by Monica Whitepigeon, Reporter in Native Currents. Discussion »
Playing through March 27
Wells Fargo Theater, Griffith Park
Kimberly Guerrero (Annalee),
Shyla Marlin (Carlisle)
Los Angeles, California - For years, Native Americans have been in the process of reintroducing themselves to the rest of the America. So much fantasy and mystery has become a part of our definition, while this can be agitating at times to Natives, it is not something that we should completely dismiss. Interacting with spirits to overcome tribal obstacles can be seen throughout Native mythology. In “The Frybread Queen,” playwright Carolyn Dunn takes this ideology and puts it into contemporary times with contemporary Natives.
Set in modern day Arizona, the play brings together a broken family for a funeral with a refined sense of humor, drama, and love. Following the suicide of Jessie’s son, four Navajo women - grandmother Jessie (Jane Ling), aunts Carlisle (Shyla Marlin) and Annalee (Kimberly Norris Guerrero), and young daughter Lily (Elizabeth Frances) - are forced to deal with their pasts in order to save their futures. Taking place in Jessie’s house, the women are literally haunted by ghosts of the past and must confront issues of violence and abuse in order to save Lily.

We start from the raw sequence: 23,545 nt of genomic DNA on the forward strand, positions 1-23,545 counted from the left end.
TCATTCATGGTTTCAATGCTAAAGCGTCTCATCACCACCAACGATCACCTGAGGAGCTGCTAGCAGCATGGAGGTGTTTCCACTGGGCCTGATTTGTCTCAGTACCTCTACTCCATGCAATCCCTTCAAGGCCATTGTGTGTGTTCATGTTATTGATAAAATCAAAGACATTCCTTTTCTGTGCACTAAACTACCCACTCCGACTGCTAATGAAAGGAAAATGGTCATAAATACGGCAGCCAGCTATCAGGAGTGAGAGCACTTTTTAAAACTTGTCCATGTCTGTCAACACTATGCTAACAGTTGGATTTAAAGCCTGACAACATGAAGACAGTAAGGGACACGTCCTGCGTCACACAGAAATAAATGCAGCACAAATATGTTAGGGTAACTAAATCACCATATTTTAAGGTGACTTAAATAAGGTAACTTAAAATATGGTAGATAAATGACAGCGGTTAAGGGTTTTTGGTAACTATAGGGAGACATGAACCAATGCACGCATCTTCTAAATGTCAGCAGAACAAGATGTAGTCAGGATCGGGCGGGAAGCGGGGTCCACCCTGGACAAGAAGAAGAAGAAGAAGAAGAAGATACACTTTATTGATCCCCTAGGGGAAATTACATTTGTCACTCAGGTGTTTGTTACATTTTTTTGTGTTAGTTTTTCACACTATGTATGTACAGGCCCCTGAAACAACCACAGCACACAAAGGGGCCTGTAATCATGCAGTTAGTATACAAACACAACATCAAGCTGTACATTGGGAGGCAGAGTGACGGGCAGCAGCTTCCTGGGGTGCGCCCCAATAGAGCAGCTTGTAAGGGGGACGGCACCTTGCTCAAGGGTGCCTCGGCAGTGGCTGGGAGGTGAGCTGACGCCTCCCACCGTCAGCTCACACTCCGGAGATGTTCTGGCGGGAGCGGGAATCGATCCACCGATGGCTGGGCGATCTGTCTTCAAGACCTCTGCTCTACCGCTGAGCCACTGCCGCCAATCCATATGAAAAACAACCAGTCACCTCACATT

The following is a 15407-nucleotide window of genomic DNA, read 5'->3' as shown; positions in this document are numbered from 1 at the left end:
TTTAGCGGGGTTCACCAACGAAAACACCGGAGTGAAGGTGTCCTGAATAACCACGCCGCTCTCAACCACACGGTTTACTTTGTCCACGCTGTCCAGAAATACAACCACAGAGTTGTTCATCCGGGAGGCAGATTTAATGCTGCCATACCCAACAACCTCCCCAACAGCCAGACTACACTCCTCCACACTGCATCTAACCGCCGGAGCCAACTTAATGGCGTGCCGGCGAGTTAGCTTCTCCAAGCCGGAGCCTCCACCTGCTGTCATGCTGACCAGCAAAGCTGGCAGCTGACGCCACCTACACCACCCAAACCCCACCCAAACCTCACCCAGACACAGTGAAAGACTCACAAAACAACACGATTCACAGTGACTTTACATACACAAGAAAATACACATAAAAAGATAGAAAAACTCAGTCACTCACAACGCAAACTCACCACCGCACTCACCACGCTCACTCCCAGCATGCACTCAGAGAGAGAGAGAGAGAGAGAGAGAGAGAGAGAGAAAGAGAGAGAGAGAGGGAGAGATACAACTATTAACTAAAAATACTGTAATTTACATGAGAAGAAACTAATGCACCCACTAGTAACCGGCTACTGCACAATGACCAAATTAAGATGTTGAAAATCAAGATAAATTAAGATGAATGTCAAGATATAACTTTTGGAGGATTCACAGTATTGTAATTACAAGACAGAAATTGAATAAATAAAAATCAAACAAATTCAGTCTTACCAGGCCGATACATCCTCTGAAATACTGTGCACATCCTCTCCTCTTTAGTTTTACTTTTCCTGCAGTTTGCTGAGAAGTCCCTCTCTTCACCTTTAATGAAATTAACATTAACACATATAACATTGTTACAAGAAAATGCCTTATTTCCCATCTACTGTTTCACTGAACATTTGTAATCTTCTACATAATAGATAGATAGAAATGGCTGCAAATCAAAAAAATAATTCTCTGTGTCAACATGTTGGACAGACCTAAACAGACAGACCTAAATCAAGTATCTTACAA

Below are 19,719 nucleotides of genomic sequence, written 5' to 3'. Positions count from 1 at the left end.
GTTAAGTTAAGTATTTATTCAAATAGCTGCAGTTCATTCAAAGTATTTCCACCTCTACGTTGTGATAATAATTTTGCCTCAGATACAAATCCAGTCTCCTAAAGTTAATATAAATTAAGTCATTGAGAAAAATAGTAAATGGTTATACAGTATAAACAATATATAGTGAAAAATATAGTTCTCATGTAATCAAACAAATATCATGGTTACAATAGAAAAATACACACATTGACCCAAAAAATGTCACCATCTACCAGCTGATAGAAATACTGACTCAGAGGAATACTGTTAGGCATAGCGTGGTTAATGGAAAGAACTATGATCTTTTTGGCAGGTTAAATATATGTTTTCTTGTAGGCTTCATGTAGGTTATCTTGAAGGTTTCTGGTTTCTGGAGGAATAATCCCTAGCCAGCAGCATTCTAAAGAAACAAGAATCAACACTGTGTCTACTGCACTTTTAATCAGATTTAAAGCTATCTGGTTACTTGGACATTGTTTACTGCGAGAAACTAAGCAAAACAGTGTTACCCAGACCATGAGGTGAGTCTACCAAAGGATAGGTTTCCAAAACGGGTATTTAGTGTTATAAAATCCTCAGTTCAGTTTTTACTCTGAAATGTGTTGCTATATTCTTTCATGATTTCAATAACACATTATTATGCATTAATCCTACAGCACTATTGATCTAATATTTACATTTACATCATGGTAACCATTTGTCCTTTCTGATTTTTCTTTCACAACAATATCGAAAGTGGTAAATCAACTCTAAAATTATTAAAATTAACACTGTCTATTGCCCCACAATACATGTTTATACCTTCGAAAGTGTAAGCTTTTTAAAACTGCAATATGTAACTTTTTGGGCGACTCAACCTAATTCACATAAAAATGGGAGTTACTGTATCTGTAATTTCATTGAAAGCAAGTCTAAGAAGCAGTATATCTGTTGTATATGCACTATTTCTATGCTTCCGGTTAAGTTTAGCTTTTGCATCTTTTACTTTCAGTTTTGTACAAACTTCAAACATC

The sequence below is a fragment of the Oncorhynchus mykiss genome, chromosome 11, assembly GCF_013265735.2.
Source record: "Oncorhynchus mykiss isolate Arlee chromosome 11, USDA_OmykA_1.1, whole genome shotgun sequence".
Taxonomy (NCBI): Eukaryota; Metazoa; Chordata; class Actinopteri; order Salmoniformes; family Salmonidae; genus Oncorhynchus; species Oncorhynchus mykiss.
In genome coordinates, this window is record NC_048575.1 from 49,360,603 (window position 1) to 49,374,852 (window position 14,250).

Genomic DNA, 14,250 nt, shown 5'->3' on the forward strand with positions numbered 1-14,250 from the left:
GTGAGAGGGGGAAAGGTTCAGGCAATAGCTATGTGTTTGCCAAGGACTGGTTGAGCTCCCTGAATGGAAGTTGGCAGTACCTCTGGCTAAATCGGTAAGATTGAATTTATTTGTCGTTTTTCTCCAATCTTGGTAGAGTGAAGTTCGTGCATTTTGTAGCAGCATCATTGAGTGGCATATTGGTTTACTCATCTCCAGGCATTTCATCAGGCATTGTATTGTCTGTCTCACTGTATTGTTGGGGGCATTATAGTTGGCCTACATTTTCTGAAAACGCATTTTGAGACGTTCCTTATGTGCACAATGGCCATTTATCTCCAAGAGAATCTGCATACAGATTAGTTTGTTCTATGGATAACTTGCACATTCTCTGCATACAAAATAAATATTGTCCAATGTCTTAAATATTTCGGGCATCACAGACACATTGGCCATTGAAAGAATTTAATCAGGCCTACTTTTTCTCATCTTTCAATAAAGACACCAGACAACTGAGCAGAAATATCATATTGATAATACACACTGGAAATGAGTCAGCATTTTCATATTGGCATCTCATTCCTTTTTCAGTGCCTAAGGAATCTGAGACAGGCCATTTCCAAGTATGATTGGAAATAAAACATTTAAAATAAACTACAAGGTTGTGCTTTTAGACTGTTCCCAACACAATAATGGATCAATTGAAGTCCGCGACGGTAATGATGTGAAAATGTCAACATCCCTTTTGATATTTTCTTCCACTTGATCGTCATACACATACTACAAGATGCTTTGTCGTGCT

Addressing multigenerational gaps, “The Frybread Queen,” allows all Native women to be able to relate to these characters. From trying to maintain traditional values to assimilating with urban cultures, the play showcases the struggle of preserving Native identities. While the play does contain supernatural elements, its main themes are quite common issues, even for non-Natives. All families have their secrets and demons they must accept and/or eradicate in order to become stronger.
Kimberly Guerrero (Annalee), Jane Lind (Jessie)
Since 2007, “The Frybread Queen,” has blossomed from a novel idea to a workshop exercise into a full production play. Beginning in Montana at Native Voice’s Playwright Retreat, Dunn was able to refine her story and characters throughout multiple sessions with actors, directors, and participating audiences. And thanks to the multitalented crew, the special effects for the ghosts were able to entrance audience members with neck-hair-raising results.
Native Voice is a theater company that supports Native American playwrights, actors/actresses, crew members, and directors. In 1993, Jean Bruce Scott and Randy Reinholz began the theater company with only five playwrights and over 100 members. Since then, Native Voice has produced eighteen plays and hosted more than 100 workshops for Native playwrights.
For this production, Native Voice has also teamed up with Peace Over Violence, a nonprofit organization catered towards battered and abused women and children, to inform and interact with the audience after each performance.
Photo credits: Tony Dontscheff
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